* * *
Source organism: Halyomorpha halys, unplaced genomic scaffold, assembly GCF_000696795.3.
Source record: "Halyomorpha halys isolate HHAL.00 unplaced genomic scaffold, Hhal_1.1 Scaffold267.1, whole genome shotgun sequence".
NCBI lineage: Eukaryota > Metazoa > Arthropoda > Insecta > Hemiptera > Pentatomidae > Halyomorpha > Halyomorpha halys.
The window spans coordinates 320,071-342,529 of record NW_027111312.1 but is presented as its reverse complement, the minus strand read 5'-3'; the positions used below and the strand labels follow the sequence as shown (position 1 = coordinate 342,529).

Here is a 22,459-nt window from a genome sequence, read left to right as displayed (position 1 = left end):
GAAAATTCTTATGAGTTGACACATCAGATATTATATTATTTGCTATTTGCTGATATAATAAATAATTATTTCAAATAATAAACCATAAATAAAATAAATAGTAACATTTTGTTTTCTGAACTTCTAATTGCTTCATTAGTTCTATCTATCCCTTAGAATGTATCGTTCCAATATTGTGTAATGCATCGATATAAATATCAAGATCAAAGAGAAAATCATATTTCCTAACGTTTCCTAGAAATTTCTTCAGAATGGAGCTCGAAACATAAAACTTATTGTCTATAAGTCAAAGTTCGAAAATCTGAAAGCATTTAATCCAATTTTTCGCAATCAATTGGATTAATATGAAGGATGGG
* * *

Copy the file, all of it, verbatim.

Source organism: Halyomorpha halys, unplaced genomic scaffold, assembly GCF_000696795.3.
Source record: "Halyomorpha halys isolate HHAL.00 unplaced genomic scaffold, Hhal_1.1 Scaffold267.1, whole genome shotgun sequence".
NCBI lineage: Eukaryota > Metazoa > Arthropoda > Insecta > Hemiptera > Pentatomidae > Halyomorpha > Halyomorpha halys.
The window spans coordinates 320,071-342,529 of record NW_027111312.1 but is presented as its reverse complement, the minus strand read 5'-3'; the positions used below and the strand labels follow the sequence as shown (position 1 = coordinate 342,529).

Here is a 22,459-nt window from a genome sequence, read left to right as displayed (position 1 = left end):
GAAAATTCTTATGAGTTGACACATCAGATATTATATTATTTGCTATTTGCTGATATAATAAATAATTATTTCAAATAATAAACCATAAATAAAATAAATAGTAACATTTTGTTTTCTGAACTTCTAATTGCTTCATTAGTTCTATCTATCCCTTAGAATGTATCGTTCCAATATTGTGTAATGCATCGATATAAATATCAAGATCAAAGAGAAAATCATATTTCCTAACGTTTCCTAGAAATTTCTTCAGAATGGAGCTCGAAACATAAAACTTATTGTCTATAAGTCAAAGTTCGAAAATCTGAAAGCATTTAATCCAATTTTTCGCAATCAATTGGATTAATATGAAGGATGGG